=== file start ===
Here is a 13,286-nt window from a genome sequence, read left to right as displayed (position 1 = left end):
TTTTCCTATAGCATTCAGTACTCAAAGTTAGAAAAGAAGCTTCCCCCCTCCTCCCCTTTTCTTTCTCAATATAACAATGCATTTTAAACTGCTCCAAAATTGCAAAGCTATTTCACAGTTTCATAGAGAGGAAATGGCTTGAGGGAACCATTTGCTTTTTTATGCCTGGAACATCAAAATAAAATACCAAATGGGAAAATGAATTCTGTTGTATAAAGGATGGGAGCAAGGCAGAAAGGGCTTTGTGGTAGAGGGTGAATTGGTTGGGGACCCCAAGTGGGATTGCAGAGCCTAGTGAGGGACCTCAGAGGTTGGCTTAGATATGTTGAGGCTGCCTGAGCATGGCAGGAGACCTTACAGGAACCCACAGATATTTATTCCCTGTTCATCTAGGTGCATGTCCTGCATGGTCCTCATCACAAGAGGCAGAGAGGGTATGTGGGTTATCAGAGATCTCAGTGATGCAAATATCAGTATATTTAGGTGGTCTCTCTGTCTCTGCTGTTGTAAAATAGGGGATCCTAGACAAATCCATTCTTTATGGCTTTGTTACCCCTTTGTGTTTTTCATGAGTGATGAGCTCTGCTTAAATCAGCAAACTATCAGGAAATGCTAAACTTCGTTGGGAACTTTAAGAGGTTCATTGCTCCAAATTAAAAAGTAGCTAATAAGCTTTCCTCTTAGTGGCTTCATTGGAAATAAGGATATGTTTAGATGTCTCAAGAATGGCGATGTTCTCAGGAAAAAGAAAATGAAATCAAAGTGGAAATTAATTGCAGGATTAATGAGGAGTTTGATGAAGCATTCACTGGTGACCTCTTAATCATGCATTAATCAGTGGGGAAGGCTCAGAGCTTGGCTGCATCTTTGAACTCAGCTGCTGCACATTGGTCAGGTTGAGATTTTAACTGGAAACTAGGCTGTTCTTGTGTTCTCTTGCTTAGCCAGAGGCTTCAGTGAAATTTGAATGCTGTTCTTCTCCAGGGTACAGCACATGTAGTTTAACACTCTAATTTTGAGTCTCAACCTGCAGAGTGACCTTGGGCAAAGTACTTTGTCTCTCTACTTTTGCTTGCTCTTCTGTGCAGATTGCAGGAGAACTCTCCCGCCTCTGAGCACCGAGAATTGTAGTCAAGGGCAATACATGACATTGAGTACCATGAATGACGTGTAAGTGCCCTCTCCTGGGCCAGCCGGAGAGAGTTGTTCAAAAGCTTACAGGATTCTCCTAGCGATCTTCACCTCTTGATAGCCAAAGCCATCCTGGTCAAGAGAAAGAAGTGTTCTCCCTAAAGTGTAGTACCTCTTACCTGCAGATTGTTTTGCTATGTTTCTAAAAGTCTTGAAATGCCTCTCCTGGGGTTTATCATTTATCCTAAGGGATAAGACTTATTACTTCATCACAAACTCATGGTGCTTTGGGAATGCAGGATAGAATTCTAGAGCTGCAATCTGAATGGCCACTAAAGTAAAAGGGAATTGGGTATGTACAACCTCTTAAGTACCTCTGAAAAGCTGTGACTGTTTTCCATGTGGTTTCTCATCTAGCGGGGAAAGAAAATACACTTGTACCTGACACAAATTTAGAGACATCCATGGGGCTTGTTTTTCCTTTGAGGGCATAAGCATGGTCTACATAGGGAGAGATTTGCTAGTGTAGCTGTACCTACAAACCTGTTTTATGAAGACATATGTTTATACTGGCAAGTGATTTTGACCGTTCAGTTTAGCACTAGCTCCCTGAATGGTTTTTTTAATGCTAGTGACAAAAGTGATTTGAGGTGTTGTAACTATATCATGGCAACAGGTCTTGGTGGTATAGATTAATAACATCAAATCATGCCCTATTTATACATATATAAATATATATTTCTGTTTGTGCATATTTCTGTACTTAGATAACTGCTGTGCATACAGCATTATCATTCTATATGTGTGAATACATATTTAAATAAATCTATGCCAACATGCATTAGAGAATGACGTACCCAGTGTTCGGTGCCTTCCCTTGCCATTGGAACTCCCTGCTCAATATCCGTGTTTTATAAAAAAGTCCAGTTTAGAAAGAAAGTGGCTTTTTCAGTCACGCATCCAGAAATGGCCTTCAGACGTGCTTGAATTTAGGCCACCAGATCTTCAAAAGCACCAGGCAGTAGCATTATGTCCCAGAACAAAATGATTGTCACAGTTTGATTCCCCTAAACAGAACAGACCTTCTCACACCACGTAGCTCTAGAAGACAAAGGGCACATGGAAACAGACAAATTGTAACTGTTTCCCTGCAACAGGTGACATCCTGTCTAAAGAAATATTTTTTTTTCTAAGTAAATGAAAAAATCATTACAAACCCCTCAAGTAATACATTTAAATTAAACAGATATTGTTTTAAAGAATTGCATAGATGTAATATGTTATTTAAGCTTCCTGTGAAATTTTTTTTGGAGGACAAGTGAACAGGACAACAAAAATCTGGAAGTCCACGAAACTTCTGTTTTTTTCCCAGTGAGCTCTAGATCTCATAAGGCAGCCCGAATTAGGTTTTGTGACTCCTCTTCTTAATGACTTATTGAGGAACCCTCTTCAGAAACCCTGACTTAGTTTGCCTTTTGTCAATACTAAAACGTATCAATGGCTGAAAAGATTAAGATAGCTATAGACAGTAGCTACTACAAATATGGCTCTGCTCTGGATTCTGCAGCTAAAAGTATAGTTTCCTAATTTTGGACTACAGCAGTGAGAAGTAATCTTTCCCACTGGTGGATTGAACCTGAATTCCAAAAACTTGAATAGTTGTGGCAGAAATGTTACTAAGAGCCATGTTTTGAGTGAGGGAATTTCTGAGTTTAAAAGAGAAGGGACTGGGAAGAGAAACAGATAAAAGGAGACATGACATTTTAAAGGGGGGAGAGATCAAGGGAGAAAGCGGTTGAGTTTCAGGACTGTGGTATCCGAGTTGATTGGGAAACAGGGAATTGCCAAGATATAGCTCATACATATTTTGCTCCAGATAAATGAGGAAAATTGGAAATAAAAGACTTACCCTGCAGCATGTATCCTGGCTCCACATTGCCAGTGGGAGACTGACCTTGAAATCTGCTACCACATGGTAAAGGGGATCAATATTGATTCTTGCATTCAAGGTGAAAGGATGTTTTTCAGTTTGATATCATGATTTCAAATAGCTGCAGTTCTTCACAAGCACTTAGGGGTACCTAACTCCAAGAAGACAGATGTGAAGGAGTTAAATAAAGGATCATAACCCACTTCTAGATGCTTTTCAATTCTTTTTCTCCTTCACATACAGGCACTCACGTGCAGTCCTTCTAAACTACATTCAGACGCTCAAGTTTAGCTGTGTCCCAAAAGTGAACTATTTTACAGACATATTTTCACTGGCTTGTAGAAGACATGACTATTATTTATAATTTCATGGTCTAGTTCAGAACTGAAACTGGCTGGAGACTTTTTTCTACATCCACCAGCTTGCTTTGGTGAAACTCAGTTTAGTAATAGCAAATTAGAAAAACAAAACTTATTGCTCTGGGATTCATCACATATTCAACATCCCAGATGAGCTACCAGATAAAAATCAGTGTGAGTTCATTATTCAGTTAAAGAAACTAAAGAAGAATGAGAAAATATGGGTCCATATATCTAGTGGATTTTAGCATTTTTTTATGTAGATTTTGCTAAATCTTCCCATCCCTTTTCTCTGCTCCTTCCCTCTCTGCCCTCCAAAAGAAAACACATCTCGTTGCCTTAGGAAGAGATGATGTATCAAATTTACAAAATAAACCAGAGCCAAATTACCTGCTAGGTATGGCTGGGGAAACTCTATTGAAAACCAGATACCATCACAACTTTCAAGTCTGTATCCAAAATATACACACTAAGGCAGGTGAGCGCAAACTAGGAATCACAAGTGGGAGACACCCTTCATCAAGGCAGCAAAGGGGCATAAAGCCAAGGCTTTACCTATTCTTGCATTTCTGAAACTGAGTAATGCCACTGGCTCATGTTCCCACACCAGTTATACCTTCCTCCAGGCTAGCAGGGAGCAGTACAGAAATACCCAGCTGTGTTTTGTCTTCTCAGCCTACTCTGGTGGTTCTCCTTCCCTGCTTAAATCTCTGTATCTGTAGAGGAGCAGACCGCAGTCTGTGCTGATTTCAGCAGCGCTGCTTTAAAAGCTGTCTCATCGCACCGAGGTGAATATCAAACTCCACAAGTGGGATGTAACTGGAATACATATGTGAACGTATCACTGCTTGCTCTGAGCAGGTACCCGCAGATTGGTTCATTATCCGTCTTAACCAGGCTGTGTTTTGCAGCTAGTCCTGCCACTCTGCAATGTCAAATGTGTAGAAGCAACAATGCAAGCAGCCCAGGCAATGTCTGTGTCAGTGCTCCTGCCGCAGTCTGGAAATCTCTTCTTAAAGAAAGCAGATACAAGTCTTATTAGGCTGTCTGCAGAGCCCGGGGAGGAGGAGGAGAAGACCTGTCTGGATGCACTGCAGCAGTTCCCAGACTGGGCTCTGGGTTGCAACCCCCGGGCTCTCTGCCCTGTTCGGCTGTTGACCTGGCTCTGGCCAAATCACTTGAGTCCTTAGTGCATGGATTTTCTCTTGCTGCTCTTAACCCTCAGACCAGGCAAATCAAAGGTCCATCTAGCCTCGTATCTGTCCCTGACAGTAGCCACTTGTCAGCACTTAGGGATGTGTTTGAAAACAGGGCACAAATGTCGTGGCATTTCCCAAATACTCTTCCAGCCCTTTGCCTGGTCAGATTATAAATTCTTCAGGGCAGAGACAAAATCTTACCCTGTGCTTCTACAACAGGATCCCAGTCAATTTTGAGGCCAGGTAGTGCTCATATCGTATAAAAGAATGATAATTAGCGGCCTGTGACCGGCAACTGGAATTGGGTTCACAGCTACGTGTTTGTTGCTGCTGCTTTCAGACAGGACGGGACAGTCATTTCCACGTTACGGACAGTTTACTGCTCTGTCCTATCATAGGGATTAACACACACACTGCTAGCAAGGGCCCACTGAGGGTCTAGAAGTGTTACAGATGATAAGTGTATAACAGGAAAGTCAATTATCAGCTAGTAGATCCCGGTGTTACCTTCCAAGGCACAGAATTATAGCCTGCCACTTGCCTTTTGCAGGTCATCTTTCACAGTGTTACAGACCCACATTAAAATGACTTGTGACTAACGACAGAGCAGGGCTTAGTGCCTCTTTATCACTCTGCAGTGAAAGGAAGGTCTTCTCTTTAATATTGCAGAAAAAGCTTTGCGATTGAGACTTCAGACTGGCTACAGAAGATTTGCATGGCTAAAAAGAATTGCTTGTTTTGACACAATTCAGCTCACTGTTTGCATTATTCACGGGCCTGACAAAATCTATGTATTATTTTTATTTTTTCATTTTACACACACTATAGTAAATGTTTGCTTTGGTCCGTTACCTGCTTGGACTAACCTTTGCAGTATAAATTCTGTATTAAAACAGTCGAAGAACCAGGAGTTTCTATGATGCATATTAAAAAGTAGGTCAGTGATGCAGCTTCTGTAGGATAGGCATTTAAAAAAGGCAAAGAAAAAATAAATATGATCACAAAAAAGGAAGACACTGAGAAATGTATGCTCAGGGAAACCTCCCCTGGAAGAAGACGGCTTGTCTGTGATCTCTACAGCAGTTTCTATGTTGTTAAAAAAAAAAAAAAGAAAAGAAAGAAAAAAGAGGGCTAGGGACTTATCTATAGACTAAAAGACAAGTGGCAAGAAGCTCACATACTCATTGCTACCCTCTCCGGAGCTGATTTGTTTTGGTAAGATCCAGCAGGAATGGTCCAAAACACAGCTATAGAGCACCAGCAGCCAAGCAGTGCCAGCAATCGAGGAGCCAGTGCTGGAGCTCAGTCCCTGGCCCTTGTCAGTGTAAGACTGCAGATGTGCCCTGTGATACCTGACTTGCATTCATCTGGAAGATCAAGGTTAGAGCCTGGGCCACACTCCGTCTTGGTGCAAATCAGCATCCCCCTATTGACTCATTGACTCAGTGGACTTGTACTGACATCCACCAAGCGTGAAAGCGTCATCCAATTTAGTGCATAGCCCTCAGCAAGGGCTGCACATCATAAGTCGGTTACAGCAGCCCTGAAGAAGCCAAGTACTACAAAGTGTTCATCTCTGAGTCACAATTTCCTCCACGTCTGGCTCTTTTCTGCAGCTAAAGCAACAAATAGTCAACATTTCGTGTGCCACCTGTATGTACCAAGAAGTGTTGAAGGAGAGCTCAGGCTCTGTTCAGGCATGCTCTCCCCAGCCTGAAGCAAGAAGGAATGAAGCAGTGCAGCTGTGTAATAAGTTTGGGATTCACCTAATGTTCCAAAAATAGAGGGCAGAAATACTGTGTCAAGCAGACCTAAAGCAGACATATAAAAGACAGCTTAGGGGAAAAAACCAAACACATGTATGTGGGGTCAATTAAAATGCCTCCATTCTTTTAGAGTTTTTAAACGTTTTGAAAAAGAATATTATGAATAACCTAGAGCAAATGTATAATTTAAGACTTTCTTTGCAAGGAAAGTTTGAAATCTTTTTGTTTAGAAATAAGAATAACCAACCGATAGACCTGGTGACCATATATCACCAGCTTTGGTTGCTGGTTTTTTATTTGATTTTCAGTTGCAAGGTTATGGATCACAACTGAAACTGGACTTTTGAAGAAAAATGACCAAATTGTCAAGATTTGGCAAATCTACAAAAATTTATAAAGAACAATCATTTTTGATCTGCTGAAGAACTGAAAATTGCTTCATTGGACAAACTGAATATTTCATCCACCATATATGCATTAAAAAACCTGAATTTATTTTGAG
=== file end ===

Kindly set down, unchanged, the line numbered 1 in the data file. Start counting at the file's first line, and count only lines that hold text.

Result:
Here is a 13,286-nt window from a genome sequence, read left to right as displayed (position 1 = left end):